Johns Hopkins Pathology
Key Points:
  • Serous Cystic Neoplasms

Mucinous cystic neoplasms and pseudocysts can both produce cystic masses with thick-walled large cysts; however, these two entities can be distinguished from each other if one considers the clinical, gross and microscopic findings. Pseudocysts are more common in men than in women and the patients typically have a history of pancreatitis and elevated serum amylase levels. By contrast, mucinous cystic neoplasms are more common in women than in men, most of the patients do not develop pancreatitis, and these patients usually have normal serum amylase levels. Most pseudocysts are unilocular and actually extrapancreatic, while most mucinous cystic neoplasms are multilocular and involve the body/tail of the gland. Pseudocysts contain necrotic/hemorrhagic debris with high amylase levels, while the cysts of mucinous cystic neoplasms contain tenacious mucoid material with amylase levels equal to or lower than the patient's serum amylase level. Microscopically pseudocysts will lack an epithelial lining, while mucinous cystic neoplasms will be lined by columnar mucin-containing epithelial cells. Finally, even when the epithelium of a mucinous cystic neoplasm is partially denuded, the presence of ovarian-type stroma will help separate mucinous cystic neoplasms from pseudocysts.

Mucinous cystic neoplasms also need to be distinguished from intraductal papillary neoplasms. IPMN's occur more often in men than in women and tend to involve the head of the gland more frequently than the tail of the gland. By contrast, mucinous cystic neoplasms occur much more commonly in women, and involve the body/tail more frequently than the head of the gland. IPMN's, by definition, involve a larger pancreatic duct, while the cysts in vast majority of mucinous cystic neoplasms do not communicate with the larger ducts. Microscopically, the cysts of both neoplasms will be lined by columnar mucinous epithelium, but only mucinous cystic neoplasms will have the dense ovarian type stroma.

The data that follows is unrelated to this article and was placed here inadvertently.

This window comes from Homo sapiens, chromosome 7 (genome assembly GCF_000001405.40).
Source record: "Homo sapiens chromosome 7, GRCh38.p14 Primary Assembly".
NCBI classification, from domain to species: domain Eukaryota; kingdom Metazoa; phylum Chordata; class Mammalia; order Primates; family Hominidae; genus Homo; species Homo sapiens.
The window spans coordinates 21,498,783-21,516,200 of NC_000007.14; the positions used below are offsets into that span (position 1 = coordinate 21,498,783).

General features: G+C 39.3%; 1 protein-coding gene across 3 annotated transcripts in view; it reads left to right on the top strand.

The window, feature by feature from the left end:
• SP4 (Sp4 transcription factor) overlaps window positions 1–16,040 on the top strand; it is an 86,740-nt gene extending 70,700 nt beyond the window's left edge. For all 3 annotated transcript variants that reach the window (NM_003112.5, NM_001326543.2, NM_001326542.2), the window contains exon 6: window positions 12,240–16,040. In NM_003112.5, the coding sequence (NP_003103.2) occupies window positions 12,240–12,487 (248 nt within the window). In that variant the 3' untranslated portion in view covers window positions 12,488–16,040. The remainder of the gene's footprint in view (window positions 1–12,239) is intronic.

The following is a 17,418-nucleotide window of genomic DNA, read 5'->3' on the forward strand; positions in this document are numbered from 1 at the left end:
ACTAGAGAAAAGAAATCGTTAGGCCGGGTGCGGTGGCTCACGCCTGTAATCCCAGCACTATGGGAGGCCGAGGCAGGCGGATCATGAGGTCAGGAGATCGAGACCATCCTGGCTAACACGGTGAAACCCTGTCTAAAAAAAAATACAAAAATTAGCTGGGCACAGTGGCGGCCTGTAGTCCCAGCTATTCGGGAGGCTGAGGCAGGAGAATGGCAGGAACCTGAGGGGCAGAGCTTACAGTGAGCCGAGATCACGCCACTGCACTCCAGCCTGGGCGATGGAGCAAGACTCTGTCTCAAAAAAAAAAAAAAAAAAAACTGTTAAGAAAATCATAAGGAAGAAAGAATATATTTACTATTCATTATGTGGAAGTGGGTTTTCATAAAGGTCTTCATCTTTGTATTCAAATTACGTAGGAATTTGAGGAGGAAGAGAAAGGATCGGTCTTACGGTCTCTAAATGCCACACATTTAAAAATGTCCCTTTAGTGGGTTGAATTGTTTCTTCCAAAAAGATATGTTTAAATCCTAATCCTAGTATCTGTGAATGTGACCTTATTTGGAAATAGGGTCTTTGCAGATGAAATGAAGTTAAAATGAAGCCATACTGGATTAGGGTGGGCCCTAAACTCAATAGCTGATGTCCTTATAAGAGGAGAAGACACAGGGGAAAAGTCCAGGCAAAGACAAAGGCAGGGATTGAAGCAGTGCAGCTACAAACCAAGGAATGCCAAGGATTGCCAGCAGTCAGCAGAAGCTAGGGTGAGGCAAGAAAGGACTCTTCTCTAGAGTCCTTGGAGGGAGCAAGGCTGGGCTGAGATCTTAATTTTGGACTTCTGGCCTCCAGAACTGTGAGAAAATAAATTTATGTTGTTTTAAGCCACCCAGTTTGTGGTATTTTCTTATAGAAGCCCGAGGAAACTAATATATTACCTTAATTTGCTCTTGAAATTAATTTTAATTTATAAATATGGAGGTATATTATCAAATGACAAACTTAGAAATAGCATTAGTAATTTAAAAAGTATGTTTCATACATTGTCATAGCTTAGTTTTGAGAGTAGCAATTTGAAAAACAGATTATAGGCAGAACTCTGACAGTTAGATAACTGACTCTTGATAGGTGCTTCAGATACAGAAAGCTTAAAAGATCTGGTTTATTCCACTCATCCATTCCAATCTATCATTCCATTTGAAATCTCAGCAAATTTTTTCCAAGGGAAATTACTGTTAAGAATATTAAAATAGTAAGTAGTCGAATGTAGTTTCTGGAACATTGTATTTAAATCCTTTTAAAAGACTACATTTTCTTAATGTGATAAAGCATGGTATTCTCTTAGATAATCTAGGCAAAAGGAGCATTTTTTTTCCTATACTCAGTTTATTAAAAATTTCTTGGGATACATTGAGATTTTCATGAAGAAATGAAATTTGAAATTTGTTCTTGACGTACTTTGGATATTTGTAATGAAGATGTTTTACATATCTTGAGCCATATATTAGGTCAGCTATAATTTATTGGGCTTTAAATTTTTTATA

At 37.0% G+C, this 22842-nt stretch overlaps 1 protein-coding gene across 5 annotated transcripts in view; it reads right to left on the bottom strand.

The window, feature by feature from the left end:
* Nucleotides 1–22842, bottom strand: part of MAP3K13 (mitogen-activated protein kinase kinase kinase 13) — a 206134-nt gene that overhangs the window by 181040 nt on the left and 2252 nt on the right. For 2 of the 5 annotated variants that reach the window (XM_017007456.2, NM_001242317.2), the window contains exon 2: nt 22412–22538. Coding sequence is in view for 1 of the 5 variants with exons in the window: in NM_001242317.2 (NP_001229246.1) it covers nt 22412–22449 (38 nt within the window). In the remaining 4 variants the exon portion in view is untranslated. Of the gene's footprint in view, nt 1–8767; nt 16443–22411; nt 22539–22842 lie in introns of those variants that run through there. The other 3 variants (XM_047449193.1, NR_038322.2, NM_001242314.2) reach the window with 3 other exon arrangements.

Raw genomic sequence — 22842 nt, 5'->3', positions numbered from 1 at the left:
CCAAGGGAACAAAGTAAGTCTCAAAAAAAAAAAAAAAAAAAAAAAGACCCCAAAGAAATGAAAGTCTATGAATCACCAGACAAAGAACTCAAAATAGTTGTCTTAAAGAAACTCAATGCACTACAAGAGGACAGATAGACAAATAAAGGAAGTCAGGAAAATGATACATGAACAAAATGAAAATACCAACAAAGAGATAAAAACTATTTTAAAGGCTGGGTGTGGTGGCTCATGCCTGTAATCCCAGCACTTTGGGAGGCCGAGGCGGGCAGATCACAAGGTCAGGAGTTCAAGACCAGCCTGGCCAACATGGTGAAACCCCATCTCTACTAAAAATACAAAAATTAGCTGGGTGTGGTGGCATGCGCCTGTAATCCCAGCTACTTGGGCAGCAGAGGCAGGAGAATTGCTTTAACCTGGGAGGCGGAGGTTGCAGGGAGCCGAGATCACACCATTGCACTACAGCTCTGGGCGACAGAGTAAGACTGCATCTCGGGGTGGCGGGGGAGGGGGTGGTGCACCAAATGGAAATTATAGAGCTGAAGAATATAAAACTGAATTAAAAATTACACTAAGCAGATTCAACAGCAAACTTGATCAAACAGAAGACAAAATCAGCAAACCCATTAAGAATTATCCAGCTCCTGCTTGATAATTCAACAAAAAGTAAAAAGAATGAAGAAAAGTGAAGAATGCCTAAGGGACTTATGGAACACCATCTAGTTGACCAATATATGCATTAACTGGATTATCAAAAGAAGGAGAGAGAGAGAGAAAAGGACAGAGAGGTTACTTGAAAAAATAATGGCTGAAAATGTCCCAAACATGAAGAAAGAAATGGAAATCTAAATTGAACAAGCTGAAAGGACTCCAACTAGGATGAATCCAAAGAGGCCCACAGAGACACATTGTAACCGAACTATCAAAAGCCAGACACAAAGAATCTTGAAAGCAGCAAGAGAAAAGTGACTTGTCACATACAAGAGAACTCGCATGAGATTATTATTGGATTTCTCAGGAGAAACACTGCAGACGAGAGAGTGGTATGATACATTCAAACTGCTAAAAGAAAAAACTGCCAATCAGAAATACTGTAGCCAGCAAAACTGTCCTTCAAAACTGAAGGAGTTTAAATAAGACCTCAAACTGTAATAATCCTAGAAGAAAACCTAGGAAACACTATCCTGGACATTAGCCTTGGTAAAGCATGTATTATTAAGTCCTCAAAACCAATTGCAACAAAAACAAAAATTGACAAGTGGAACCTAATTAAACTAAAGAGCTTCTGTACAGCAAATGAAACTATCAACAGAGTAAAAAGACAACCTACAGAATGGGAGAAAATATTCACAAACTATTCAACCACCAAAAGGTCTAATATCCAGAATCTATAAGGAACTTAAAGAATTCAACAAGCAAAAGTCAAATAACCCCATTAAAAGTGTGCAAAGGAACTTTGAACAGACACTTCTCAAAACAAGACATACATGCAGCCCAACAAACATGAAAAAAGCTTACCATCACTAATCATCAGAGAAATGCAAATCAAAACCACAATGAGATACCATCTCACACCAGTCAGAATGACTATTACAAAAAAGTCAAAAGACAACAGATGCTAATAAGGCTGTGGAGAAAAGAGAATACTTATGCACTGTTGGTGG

It is important to distinguish between mucinous and serous cystic neoplasms because almost all serous cystadenomas are benign, while mucinous cystic neoplasms have a significant malignant potential. The smaller size of the cysts, central stellate scar and low cuboidal lining make it easy to distinguish most serous cystadenomas from mucinous cystic neoplasms. Oligocystic serous cystadenomas, because they are composed of only a few larger cysts, can mimic mucinous cystic neoplasms, the cyst contents, epithelial lining and the strom can help distinguish between these two entities.

Both solid-pseudopapillary tumors and mucinous cystic neoplasms occur much more commonly in women than they do in men. Both of these entities should therefore be near the top of the differential diagnosis of cystic neoplasms in women. It is relatively easy to distinguish between these two entities. The spaces in solid-pseudopapillary tumors are not true cysts; instead they are areas of necrosis and hemorrhage with drop-out of the neoplastic cells. By contrast, the cysts in mucinous cystic neoplasms will be filled with thick tenacious mucoid material. Microscopically, solid-pseudopapillary tumors are composed of relatively uniform cells with granular eosinophilic cytoplasm and uniform oval nuclei. Mucinous cystic neoplasms are line by a well-oriented layer of mucin comatining columnar epithelial cells. Mucinous cystic neoplasms will express carcinoembryonic antigen and MUC5AC, while solid-pseudopapillary tumors will express CD 10 and vimentin, alph-1-antitrypsin, and show an abnormal nuclear accumulation of beta-catenin.


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